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Weighing up a flying career, I値l help.

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Weighing up a flying career, I値l help.

Old 17th Nov 2020, 16:35
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Weighing up a flying career, I値l help.

  • Cost 」90k + type ratings
    • Hard to leave once started (debt)
  • Early starts (4am) late finishes (2am)
    • Evenings before an early written off
    • Morning after lates written off
  • Little to no flexibility in shifts
  • Booking leave difficult
    • Be prepared to miss lots of events
    • Gets worse when you have children
  • Have to work weekends/holidays
  • Intellectually unstimulating
  • Sedentary
  • Risk of tinnitus
  • Elevated exposure to cosmic and UV radiation
  • Eat poor quality food all day
  • Industry very sensitive to recessions
    • Mass redundancies every 10 years
  • Heavily unionised, employee vs. Employer mentality
  • No pattern, which makes weekly commitments outside of work hard
  • Rarely meet other pilots in same position as you, captains gets to know FOs and FOs get to know captains.
  • Anti-social, large bases mean very impersonal feel. Rare to make work friends.
  • Job is highly repetitive, mundane and dull
  • It kills your passion for aviation if you had one to begin with
  • It makes you not want to go on holiday as it involves going to an airport when on leave.
  • Reduced life expectancy
  • High chance of long term sick compared to other careers
  • Usually spend your first day off recovering from fatigue
  • Elevated risk of kidney stones (dehydration)
  • No transferable skills, virtually unemployable once out of aviation
    • Most redundant pilots become delivery drivers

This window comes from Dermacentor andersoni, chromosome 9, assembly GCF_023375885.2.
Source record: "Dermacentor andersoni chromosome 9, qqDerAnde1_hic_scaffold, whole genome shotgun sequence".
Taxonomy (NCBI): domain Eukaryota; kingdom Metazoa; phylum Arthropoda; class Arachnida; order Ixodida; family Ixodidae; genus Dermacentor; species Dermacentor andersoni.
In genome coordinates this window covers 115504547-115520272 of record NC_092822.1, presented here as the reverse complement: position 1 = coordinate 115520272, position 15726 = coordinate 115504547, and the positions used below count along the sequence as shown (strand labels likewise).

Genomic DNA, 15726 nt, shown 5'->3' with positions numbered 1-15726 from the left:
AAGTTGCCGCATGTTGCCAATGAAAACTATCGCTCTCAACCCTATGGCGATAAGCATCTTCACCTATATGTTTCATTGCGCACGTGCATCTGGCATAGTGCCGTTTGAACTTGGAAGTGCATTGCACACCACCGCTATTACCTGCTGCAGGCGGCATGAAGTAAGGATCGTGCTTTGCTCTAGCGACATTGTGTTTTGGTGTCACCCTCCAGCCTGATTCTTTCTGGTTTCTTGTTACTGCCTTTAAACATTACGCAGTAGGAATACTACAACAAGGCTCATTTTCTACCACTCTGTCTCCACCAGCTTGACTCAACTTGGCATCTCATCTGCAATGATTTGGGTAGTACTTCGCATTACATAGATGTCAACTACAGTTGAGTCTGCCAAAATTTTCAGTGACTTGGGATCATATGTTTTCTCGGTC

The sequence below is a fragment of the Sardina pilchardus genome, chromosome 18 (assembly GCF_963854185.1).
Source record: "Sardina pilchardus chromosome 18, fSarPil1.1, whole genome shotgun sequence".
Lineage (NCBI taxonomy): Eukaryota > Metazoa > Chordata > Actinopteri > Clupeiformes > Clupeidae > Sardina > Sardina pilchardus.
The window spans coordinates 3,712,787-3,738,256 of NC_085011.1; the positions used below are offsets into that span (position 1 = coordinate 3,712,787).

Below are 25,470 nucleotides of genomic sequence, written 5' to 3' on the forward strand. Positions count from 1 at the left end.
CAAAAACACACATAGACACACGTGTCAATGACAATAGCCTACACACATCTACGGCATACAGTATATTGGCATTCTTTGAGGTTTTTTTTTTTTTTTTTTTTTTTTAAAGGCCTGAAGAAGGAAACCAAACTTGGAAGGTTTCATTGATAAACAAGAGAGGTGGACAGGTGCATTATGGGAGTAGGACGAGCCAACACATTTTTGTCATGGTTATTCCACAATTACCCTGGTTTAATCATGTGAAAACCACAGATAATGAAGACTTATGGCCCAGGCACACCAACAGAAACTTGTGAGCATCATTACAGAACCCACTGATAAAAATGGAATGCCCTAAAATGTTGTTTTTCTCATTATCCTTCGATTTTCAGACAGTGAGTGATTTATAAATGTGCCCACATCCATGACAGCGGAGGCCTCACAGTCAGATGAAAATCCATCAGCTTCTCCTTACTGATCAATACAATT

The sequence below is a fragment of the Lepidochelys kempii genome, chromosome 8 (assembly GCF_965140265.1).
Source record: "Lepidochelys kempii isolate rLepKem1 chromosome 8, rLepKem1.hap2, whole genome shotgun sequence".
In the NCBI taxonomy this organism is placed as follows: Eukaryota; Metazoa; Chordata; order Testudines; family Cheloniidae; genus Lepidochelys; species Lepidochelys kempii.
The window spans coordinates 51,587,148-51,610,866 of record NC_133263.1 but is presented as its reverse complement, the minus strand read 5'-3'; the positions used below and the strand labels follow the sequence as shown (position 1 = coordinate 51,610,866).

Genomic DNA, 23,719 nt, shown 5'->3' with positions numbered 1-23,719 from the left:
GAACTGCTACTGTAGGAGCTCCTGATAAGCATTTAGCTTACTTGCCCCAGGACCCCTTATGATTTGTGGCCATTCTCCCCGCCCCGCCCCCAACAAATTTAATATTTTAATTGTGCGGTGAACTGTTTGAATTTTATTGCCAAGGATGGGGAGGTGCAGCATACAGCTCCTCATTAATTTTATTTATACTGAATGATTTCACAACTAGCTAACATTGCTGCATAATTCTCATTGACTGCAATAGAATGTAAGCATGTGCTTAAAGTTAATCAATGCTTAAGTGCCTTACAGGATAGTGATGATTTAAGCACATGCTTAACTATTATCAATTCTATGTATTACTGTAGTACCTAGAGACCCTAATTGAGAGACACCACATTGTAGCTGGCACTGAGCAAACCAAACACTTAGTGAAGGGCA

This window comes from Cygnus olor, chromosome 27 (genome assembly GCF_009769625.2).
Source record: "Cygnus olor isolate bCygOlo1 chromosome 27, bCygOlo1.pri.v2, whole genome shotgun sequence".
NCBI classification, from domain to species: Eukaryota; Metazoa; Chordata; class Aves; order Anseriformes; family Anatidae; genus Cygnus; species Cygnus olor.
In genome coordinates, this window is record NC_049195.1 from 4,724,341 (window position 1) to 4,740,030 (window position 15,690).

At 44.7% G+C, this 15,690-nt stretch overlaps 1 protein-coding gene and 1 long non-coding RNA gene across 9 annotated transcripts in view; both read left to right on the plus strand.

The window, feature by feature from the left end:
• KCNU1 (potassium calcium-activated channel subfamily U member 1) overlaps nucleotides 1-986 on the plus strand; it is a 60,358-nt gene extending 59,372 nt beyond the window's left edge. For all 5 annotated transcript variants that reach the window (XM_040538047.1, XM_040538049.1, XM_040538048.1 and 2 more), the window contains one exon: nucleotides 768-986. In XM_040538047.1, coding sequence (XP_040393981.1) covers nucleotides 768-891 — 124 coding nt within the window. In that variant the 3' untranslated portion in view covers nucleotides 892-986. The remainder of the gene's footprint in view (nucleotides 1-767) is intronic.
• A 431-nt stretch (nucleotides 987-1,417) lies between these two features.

• Pilots mainly just monitor systems all day
  • Job at high risk of becoming redundant or single pilot (technology)
  • Little to no job satisfaction
  • Algorithmic processes, checklists, rarely do you apply your brain. You just apply an SOP or checklist.
  • Very little responsibility, captains are liable, not responsible.
  • Airline industry is in a ‘race to the bottom’
    • Most perks are being stripped away
  • No job progression aside from Command.
    • could take 10 years in this climate
  • You have to hold a poo in all day at work. Reeks havoc with your bowel.
  • Pilots are treated as a commodity
  • Many pilots face long commutes or end up getting ‘crash pad accommodation
  • No personal or professional development
  • Low starting salaries in this COVID climate, will be around for years to come
  • Decent chance of having to move abroad when starting out. Can be difficult to get a home base.
  • Get to read the newspaper at work
  • Can eventually earn 」100k+ as a captain with no educational qualifications
  • More days off
  • Nice view
  • Rarely have to commute in rush hour
  • Leave work at work